It seems to have a water temperature sensor which would be useful. Maybe it also detects air temperature (or have I missed something with recent watch models?)

I’d like to read some of those diver reviews of the Ultra. Can you tell us where you saw them?

I decided to get an Ultra. Right now, delivery is listed in early October. I’ll probably never use the new fitness stuff (I have Garmin devices for that), but the reason I decided to get an Ultra is the battery. I’ve gone from 0->3LTE->5LTE->7 (non-LTE, I decided I didn’t use LTE enough for it to matter). The reason I get a new Apple Watch is usually that after 2 years the battery in the old one is fading, and I can no longer get through the day without giving a boost at some point. I’m hoping the extra battery capacity will let the Ultra last for 4 years or so.

Here are some links for divers:
Watch ultra

https://www.divephotoguide.com/underwater-photography-scuba-ocean-news/apple-watch-ultra-full-featured-dive-computer/

There are quite a few others that show up in Duckduckgo searchs

Gruber’s review of the Apple Watch Ultra at Daring Fireball.

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Inaccurate? You might want to take a look at this video by a post-doc researcher in bioinformatics…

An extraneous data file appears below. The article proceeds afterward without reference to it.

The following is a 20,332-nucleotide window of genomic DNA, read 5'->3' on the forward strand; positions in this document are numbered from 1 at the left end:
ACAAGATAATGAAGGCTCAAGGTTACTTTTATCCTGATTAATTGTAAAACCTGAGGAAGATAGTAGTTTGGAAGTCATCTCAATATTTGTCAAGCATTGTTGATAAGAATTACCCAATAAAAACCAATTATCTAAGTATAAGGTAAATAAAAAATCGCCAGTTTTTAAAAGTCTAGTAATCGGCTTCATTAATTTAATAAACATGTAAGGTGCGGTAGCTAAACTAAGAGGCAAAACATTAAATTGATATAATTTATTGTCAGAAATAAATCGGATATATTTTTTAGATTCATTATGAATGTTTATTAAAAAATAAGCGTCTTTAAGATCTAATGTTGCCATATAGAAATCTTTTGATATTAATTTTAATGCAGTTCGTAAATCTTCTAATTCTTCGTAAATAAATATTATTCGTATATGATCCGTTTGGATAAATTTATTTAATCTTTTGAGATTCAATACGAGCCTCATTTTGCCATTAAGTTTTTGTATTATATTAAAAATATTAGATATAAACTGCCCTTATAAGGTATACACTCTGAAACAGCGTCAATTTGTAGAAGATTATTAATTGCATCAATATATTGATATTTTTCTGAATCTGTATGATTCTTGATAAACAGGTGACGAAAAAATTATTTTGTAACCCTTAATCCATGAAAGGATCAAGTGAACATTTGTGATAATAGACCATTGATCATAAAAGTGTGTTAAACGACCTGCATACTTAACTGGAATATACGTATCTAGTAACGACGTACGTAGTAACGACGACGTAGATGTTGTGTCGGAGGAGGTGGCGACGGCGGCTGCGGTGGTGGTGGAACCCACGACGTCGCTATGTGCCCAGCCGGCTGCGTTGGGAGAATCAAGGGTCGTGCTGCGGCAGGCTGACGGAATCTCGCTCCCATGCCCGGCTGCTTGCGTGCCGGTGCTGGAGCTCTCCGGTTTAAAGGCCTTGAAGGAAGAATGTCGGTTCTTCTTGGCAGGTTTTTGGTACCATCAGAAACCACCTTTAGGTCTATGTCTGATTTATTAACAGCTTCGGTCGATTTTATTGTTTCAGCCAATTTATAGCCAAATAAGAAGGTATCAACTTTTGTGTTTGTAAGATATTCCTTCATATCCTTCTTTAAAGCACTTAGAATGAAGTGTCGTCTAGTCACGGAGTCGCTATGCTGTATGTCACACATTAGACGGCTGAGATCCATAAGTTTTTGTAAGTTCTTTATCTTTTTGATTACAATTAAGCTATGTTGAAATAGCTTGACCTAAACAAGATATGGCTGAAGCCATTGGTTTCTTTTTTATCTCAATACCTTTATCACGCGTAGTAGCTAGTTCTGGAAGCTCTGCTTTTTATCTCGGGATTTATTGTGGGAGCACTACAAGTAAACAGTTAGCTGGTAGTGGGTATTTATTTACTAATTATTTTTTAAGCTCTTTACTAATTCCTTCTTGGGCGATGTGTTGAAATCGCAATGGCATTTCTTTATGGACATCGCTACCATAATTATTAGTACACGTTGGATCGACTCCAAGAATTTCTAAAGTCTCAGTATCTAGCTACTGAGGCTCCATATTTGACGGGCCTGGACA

Apple vs Polar vs Fitbit: Scientific Heart Rate Research
I no longer (need to) use my Polar H10. In my limited use experience of indoor rowing, my Apple Watch 7 is always within a bpm or two of the H10. Of course depending upon multiple factors ymmv.

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Hello Jonmcintosh - thanks for that (and for providing a link with a decent scientific study*)- that’s a significant improvement on the last study I saw, albeit a few years back. Based on a very quick look at the video, I’ll have to revise my opinion on optical HR recording (at least for Apple). Although I’d like to get hold of the published study too.